Homeland Insecurity

A Hip-Hop Missiology for the Post-Civil Rights Context

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Daniel White Hodge
  • Downers Grove, IL: 
    IVP Academic Press
    , June
     304 pages.
     For other formats: Link to Publisher's Website.


Evangelical Christians have as their mission and vocation the saving of souls. But who, or what, will save Evangelicals from themselves? In this deeply moving, personal, political, and richly sociological study, Daniel White Hodge proposes hip hop culture as a soteriology for US Evangelical churches. “81 percent of white Evangelicals voted for Trump and continue to support his policies,” Hodge quickly notes (3). Concomitantly, a number of these Evangelicals work in/with black and brown communities under the auspices of Christian missions (of one sort or another). It is from this dangerous paradox that theologian Hodge sets about correcting the record on (US-based) Christian Mission work historically, and to which he crafts a “missiology of the wild” that might equip Christian missions today to meet the failures of its past and the challenges to its future. Holding Evangelical Christianity accountable to its de facto conflation of ecclesiology and missiology, Hodge argues that all Christians are morally responsible for the cultivation of “a church that embraces a mission of complexity, mystery, ambiguity, and high concentrations of doubt: the same mindset that makes up large portions of this generation’s ethos” (5). 

Reminiscent of his other books, Hodge turns to hip hop culture as an interpretive intervention, a description of and prescription for at least two generations whose reliance on certain “post-civil rights” sensibilities (like the easy ability to spot hypocrisy, etc.) make them highly suspect of Evangelical church membership and participation. Hodge argues that if traditional churches are to sustain themselves, and if the mandate to save souls is to be made manifest among increasingly diverse groups that constitute the mission field, then hip hop theology is an indispensable “missiological tool.” Such a tool enables the “finding of god” in one’s own context, leaving room for ambiguity and lament—often lacking in the overly certain platitudes marking Evangelical appeals to “god’s plan.” Whose god? Whose plan? And lastly, a theology born of hip hop culture enables an authentic relationship to Christianity that preserves “cultural heritage” and does not require bargaining with colonialism or other forms of oppression.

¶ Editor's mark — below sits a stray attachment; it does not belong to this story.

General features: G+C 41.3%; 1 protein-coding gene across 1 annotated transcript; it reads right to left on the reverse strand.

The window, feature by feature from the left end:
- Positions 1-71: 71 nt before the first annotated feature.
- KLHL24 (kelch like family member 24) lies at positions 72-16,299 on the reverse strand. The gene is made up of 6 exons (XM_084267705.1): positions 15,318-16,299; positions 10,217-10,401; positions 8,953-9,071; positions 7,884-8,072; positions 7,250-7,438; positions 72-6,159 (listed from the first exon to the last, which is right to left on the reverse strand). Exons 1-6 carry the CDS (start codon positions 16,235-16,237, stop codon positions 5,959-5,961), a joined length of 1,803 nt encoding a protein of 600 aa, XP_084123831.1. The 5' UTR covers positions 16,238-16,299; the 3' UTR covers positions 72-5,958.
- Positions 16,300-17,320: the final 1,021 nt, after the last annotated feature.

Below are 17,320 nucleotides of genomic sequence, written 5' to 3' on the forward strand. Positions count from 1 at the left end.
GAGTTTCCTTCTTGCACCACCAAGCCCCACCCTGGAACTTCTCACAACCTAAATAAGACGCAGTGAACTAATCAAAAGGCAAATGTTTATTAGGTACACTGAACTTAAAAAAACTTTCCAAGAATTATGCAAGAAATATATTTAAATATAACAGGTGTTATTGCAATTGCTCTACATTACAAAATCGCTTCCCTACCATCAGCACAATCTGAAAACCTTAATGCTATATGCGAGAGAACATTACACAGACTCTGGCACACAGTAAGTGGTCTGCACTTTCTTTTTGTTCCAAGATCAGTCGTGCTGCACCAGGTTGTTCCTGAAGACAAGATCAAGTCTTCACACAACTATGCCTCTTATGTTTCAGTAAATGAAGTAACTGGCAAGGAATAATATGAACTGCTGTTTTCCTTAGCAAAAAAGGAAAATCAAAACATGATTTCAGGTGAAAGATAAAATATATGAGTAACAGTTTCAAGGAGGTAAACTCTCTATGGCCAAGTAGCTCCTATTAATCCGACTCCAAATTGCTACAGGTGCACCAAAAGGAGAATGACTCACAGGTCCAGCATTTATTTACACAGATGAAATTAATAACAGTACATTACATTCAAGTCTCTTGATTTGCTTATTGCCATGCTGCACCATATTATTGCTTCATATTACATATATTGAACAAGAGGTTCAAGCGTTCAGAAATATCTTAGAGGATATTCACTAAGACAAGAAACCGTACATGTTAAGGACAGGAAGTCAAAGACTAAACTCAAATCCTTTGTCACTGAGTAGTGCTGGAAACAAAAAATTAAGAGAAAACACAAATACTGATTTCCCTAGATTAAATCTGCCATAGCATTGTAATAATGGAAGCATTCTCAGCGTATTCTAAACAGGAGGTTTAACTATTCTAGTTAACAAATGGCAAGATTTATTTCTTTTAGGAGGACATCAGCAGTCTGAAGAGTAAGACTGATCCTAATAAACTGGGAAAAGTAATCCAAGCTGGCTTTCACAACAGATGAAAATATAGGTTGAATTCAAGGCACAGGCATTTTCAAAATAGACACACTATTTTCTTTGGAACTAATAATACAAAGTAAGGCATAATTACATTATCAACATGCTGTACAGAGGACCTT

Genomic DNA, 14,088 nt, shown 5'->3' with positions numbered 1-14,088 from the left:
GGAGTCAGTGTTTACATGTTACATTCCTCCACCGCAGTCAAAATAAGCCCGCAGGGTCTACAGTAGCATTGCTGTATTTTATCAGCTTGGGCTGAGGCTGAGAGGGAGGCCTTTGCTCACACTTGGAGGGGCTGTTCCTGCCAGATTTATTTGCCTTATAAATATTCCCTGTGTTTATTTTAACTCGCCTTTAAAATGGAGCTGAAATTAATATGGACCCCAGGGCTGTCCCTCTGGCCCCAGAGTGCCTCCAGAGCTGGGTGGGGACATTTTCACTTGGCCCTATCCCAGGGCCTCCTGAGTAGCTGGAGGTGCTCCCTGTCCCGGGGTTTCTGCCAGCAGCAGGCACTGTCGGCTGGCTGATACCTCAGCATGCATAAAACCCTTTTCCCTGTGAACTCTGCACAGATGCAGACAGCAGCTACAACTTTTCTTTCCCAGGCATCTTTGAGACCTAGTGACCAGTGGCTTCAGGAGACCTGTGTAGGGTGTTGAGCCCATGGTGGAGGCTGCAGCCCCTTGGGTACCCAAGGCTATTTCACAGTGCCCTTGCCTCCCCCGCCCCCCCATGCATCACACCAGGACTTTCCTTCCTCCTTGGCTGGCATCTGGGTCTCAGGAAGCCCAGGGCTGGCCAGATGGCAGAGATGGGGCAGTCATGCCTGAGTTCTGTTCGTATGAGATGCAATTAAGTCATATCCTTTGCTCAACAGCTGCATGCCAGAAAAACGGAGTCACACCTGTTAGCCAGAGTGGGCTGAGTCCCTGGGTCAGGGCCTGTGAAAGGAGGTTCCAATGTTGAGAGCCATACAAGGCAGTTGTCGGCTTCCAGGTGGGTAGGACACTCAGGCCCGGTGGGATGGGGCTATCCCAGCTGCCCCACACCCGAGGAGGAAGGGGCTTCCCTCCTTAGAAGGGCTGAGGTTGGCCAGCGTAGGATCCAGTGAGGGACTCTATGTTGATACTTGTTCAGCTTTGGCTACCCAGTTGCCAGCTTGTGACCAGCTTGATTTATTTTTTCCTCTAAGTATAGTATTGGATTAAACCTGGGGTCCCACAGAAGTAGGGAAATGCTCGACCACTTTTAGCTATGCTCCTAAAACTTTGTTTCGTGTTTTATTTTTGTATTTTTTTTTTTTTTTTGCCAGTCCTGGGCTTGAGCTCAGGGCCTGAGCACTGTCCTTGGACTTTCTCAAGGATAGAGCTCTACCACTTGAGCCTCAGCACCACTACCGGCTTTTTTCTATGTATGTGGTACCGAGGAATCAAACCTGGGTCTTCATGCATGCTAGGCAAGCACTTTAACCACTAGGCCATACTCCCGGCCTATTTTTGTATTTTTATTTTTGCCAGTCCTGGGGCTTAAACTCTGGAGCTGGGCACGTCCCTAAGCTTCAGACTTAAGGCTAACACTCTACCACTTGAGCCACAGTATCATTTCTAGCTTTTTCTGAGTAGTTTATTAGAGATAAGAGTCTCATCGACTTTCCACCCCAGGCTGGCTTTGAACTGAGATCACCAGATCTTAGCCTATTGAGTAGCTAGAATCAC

Hodge’s book tows a line between explicitly confessional and movingly sociological. Folks in one camp or another will not have their positions changed, but both groups can learn from the occasion. For instance, Hodge makes use of case studies and interviews of young people finding god in their own context, whilst also relaying perspectives and insights that any contemporary Christian might need to hear (even if it hurts). In one interview, “Jimmy”—an African American and Mexican American youth—suggests that all missionaries coming into his urban neighborhood are white and “full of shit.” The book is filled with this genuinely rich and sociologically vital material. But “god” remains a complicated foil to the far more interesting social actors. What does it mean to “find” god? If white folks find themselves in the contexts of non-whites, then whose god is being found? More than that, Hodge does not spend time defining what he means by god, which is an altogether intricate task when discussing hip hop. For instance, god might refer to an emcee on a street corner, it could be an acronym for “Gaining One’s Definition,” and if it is the high god of monotheism, then that brings all sorts of complications to a project seeking to extricate itself from colonialism and the history of white supremacy. When “God” has been used with such viciousness to enslave and subjugate, Hodge would do well to more carefully offer readers a definition for a notion so central to his project.